Deutsche Bank Tower Likely To Take Even Longer to Demolish

The demolition of the ill-fated tower may take even longer than expected. And then there's lawsuits.

It’s been just over two years since the deconstruction of the former Deutsche Bank building downtown endured a major fire that left two firefighters dead, and the tower—damaged in September 11, 2001—still stands at its same height.

Now, its demolition seems likely to take longer than was expected just months ago. 

In June, officials said they expected the black building down by next spring, some eight-and-a-half years after it was damaged. But last month, deconstruction contractor Bovis Lend Lease filed a plan with the city that is considerably lengthier than it initially expected, and one person briefed on the filing said the plan would likely add an additional six months to the deconstruction schedule.

While the plan has not yet been approved—a Bovis spokeswoman said “discussions continue” over the deconstruction filing—an even longer deconstruction would come as a major symbolic and functional blow for Lower Manhattan. At almost every turn, the healing of this gigantic wound from 9/11 (which faces the southern edge of the World Trade Center site) has been prolonged. Since the fatal fire in August 2007, the project has been tripped up by an extraordinary level of regulation, and schedules seem to be pushed every few months.

After an accord in 2004 over the deconstruction, it was initially expected to be down by 2005, costing about $45 million. But since, the costs have risen constantly as the job proved more difficult than expected and regulation piled on after the fire. The total could come closer to $300 million (including the building purchase and other related costs), paid for by the federal government, the Lower Manhattan Development Corporation (which said in July it would need another $30 to $35 million in additional money to finish the job), and various contractors and insurers. All sides expect more lawsuits, to recover costs, once the building is down.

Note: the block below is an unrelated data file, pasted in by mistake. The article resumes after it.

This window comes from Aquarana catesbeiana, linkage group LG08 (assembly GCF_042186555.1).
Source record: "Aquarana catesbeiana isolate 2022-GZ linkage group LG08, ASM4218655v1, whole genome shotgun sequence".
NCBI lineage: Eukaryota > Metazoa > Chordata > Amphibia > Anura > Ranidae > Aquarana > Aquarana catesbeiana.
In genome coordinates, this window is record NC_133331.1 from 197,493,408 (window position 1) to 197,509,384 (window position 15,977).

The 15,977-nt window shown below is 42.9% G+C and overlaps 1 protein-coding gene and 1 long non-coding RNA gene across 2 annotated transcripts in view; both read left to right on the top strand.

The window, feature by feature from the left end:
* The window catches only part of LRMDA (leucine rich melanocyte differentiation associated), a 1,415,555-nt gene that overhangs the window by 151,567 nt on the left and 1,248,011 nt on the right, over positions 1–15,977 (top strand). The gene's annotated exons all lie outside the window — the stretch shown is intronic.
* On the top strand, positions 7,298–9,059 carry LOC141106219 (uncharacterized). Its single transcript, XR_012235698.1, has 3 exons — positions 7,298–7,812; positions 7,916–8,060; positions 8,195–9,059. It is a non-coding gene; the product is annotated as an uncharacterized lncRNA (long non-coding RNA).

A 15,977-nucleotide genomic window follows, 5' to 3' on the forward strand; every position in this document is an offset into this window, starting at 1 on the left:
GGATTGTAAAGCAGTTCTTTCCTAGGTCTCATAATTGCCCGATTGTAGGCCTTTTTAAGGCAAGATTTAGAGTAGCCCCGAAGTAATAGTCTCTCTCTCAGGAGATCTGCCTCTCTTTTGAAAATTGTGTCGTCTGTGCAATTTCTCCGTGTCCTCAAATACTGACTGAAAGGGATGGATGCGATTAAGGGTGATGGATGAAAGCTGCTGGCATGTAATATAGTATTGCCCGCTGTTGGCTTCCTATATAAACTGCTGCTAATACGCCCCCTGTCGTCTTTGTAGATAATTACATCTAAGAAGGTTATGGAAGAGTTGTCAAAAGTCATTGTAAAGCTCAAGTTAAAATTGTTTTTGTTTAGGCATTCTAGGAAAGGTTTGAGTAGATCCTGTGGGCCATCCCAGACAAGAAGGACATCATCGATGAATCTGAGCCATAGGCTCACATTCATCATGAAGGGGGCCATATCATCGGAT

Throughout the process, the building has seen its share of allegations and findings of incompetence and wrongdoing by city officials and organized crime, and a Village Voice cover story by Wayne Barrett, who was baffled that the fire at the building hadn’t been a major scandal for Mayor Bloomberg. The lengthy and costly effort has also attracted the eye of the Inspector General of the federal Department of Housing and Urban Development, which is bankrolling much of the effort out of a fund dedicated to Lower Manahttan.

Added delays would further complicate the already-delayed World Trade Center redevelopment, as construction on a complex vehicle screening center has long been scheduled to begin on the site of the tower.

The deconstruction is the final step, as contractors have now gone through the extraordinarily time consuming process of removing any potentially toxic materials from the building, leaving the structure as a steel skeleton.

A spokesman for the city’s Department of Buildings, Tony Sclafani, said the demolition plan had yet to be approved. “They’ve submitted the demolition plan,” he said. “With any demolition project, there’s a back and forth between the department and the contractor.”


  Deutsche Bank Tower Likely To Take Even Longer to Demolish